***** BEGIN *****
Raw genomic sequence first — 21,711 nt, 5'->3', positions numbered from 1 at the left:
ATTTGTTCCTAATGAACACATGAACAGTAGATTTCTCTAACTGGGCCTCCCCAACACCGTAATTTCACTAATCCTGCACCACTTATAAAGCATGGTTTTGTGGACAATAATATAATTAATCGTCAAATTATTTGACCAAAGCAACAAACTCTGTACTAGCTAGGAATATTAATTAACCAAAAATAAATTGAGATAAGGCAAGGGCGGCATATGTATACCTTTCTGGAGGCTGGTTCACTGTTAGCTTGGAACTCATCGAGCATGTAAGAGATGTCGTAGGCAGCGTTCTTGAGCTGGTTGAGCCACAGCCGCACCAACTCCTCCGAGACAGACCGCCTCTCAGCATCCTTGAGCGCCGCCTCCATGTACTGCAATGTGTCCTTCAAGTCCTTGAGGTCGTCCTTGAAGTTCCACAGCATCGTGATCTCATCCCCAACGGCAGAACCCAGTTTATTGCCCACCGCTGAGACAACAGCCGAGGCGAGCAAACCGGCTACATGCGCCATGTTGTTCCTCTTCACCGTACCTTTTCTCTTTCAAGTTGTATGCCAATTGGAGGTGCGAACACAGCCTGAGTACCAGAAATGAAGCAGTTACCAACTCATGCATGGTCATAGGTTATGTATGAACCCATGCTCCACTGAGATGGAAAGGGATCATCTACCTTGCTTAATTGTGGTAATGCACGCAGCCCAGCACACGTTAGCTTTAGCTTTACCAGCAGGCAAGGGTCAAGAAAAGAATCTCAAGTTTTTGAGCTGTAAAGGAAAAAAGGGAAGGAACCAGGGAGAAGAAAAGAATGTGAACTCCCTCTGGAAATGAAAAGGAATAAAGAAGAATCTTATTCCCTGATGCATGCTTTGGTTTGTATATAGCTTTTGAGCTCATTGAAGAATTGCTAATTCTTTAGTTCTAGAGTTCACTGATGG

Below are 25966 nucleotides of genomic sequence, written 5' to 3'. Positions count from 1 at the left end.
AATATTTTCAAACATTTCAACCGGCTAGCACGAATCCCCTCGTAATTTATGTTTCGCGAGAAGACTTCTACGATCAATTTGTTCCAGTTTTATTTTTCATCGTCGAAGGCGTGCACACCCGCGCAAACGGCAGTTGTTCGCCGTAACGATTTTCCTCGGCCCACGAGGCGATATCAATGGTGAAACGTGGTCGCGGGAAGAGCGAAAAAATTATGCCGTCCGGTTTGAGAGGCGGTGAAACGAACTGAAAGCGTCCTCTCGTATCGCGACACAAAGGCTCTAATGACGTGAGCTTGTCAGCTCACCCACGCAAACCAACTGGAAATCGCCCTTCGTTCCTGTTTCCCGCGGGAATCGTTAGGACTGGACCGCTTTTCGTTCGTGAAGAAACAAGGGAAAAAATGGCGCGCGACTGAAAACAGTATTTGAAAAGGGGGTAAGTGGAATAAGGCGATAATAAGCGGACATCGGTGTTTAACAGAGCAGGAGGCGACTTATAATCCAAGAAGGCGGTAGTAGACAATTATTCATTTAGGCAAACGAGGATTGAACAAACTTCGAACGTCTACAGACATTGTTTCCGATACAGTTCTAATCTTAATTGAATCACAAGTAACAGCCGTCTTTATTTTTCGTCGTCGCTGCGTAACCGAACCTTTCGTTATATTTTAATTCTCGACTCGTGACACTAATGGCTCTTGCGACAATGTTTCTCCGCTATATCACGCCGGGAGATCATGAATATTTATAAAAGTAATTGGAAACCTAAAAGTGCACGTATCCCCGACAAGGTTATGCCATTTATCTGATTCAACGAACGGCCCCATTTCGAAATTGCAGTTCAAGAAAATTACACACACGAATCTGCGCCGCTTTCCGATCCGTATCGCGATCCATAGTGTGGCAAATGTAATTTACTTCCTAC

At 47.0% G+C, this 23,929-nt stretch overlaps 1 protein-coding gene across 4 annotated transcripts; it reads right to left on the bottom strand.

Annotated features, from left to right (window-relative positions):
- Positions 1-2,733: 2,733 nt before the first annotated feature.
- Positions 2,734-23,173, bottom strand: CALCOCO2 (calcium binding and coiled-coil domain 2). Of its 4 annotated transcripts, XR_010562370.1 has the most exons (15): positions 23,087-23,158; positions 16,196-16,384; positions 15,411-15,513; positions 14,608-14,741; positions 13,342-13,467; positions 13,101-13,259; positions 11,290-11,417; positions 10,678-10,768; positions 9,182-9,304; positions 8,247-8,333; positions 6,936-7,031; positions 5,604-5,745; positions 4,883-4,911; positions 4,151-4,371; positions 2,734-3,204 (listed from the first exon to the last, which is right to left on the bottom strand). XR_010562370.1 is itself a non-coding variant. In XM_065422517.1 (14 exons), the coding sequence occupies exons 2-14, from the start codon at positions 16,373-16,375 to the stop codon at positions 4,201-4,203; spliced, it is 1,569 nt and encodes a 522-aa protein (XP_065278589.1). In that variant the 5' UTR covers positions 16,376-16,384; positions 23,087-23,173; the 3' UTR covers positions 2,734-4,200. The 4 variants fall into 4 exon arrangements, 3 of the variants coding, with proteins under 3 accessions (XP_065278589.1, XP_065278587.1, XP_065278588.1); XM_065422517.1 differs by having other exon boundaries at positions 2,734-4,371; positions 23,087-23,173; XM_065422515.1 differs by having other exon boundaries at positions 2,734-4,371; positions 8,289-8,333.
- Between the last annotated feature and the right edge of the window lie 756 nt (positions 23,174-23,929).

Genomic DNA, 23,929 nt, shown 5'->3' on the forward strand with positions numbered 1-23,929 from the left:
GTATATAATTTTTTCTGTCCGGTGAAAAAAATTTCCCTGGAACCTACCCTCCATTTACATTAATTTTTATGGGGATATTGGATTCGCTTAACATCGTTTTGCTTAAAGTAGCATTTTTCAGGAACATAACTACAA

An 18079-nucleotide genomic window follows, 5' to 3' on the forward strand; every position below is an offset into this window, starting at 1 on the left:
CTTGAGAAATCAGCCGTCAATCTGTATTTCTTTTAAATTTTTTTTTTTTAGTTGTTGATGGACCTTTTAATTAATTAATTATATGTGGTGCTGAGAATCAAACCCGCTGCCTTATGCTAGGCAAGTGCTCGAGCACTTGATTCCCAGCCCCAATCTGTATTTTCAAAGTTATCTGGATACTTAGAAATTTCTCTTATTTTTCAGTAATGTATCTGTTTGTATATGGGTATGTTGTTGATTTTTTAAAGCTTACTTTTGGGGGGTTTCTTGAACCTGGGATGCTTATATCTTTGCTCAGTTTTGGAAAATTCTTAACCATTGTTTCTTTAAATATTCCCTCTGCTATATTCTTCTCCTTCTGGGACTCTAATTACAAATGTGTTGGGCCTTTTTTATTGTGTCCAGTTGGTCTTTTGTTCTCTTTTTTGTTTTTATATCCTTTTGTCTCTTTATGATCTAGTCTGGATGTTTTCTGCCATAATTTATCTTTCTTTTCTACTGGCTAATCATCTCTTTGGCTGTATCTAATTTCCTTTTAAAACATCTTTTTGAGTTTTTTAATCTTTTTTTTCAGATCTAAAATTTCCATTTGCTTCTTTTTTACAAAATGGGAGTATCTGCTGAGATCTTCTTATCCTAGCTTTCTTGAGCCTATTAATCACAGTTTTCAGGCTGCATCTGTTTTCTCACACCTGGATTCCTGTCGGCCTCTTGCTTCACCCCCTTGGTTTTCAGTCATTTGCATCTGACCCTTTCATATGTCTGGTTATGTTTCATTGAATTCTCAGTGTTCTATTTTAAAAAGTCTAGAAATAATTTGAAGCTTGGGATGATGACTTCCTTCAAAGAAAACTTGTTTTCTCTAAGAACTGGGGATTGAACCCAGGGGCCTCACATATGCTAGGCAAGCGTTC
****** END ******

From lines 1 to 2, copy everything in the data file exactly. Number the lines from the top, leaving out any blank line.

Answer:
Raw genomic sequence first — 21,711 nt, 5'->3', positions numbered from 1 at the left:
ATTTGTTCCTAATGAACACATGAACAGTAGATTTCTCTAACTGGGCCTCCCCAACACCGTAATTTCACTAATCCTGCACCACTTATAAAGCATGGTTTTGTGGACAATAATATAATTAATCGTCAAATTATTTGACCAAAGCAACAAACTCTGTACTAGCTAGGAATATTAATTAACCAAAAATAAATTGAGATAAGGCAAGGGCGGCATATGTATACCTTTCTGGAGGCTGGTTCACTGTTAGCTTGGAACTCATCGAGCATGTAAGAGATGTCGTAGGCAGCGTTCTTGAGCTGGTTGAGCCACAGCCGCACCAACTCCTCCGAGACAGACCGCCTCTCAGCATCCTTGAGCGCCGCCTCCATGTACTGCAATGTGTCCTTCAAGTCCTTGAGGTCGTCCTTGAAGTTCCACAGCATCGTGATCTCATCCCCAACGGCAGAACCCAGTTTATTGCCCACCGCTGAGACAACAGCCGAGGCGAGCAAACCGGCTACATGCGCCATGTTGTTCCTCTTCACCGTACCTTTTCTCTTTCAAGTTGTATGCCAATTGGAGGTGCGAACACAGCCTGAGTACCAGAAATGAAGCAGTTACCAACTCATGCATGGTCATAGGTTATGTATGAACCCATGCTCCACTGAGATGGAAAGGGATCATCTACCTTGCTTAATTGTGGTAATGCACGCAGCCCAGCACACGTTAGCTTTAGCTTTACCAGCAGGCAAGGGTCAAGAAAAGAATCTCAAGTTTTTGAGCTGTAAAGGAAAAAAGGGAAGGAACCAGGGAGAAGAAAAGAATGTGAACTCCCTCTGGAAATGAAAAGGAATAAAGAAGAATCTTATTCCCTGATGCATGCTTTGGTTTGTATATAGCTTTTGAGCTCATTGAAGAATTGCTAATTCTTTAGTTCTAGAGTTCACTGATGG